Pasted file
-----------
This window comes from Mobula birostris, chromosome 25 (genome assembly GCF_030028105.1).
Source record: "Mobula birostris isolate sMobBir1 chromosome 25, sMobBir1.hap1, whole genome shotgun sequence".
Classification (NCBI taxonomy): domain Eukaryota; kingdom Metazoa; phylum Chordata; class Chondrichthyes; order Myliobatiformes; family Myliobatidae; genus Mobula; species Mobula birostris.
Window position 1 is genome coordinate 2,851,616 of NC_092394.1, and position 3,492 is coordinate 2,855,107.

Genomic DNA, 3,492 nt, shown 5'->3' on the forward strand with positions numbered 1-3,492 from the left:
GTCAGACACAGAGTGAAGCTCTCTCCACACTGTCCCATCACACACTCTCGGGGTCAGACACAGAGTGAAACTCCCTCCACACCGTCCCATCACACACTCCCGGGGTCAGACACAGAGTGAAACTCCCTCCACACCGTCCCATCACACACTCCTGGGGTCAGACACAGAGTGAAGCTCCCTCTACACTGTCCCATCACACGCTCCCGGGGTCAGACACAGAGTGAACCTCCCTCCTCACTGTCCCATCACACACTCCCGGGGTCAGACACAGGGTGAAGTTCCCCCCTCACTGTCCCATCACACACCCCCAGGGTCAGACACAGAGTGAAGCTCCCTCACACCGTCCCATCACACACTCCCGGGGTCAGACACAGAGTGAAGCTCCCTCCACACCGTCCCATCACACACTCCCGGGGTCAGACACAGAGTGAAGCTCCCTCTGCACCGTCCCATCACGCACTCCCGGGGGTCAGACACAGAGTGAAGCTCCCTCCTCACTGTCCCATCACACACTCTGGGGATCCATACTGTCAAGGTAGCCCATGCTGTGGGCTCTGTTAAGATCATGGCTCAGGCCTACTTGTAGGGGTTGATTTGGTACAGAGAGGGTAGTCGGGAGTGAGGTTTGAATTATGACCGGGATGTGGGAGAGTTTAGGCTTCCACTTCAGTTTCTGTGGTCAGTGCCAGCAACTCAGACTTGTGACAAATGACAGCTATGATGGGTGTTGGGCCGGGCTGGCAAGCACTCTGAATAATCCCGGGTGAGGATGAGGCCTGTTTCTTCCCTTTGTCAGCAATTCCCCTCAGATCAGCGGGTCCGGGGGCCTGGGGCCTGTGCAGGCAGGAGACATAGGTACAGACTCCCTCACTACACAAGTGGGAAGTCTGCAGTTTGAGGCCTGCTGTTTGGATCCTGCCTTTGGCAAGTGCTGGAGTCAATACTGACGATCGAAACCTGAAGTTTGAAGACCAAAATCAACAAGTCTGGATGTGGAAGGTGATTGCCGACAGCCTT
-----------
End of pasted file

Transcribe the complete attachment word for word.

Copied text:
This window comes from Mobula birostris, chromosome 25 (genome assembly GCF_030028105.1).
Source record: "Mobula birostris isolate sMobBir1 chromosome 25, sMobBir1.hap1, whole genome shotgun sequence".
Classification (NCBI taxonomy): domain Eukaryota; kingdom Metazoa; phylum Chordata; class Chondrichthyes; order Myliobatiformes; family Myliobatidae; genus Mobula; species Mobula birostris.
Window position 1 is genome coordinate 2,851,616 of NC_092394.1, and position 3,492 is coordinate 2,855,107.

Genomic DNA, 3,492 nt, shown 5'->3' on the forward strand with positions numbered 1-3,492 from the left:
GTCAGACACAGAGTGAAGCTCTCTCCACACTGTCCCATCACACACTCTCGGGGTCAGACACAGAGTGAAACTCCCTCCACACCGTCCCATCACACACTCCCGGGGTCAGACACAGAGTGAAACTCCCTCCACACCGTCCCATCACACACTCCTGGGGTCAGACACAGAGTGAAGCTCCCTCTACACTGTCCCATCACACGCTCCCGGGGTCAGACACAGAGTGAACCTCCCTCCTCACTGTCCCATCACACACTCCCGGGGTCAGACACAGGGTGAAGTTCCCCCCTCACTGTCCCATCACACACCCCCAGGGTCAGACACAGAGTGAAGCTCCCTCACACCGTCCCATCACACACTCCCGGGGTCAGACACAGAGTGAAGCTCCCTCCACACCGTCCCATCACACACTCCCGGGGTCAGACACAGAGTGAAGCTCCCTCTGCACCGTCCCATCACGCACTCCCGGGGGTCAGACACAGAGTGAAGCTCCCTCCTCACTGTCCCATCACACACTCTGGGGATCCATACTGTCAAGGTAGCCCATGCTGTGGGCTCTGTTAAGATCATGGCTCAGGCCTACTTGTAGGGGTTGATTTGGTACAGAGAGGGTAGTCGGGAGTGAGGTTTGAATTATGACCGGGATGTGGGAGAGTTTAGGCTTCCACTTCAGTTTCTGTGGTCAGTGCCAGCAACTCAGACTTGTGACAAATGACAGCTATGATGGGTGTTGGGCCGGGCTGGCAAGCACTCTGAATAATCCCGGGTGAGGATGAGGCCTGTTTCTTCCCTTTGTCAGCAATTCCCCTCAGATCAGCGGGTCCGGGGGCCTGGGGCCTGTGCAGGCAGGAGACATAGGTACAGACTCCCTCACTACACAAGTGGGAAGTCTGCAGTTTGAGGCCTGCTGTTTGGATCCTGCCTTTGGCAAGTGCTGGAGTCAATACTGACGATCGAAACCTGAAGTTTGAAGACCAAAATCAACAAGTCTGGATGTGGAAGGTGATTGCCGACAGCCTT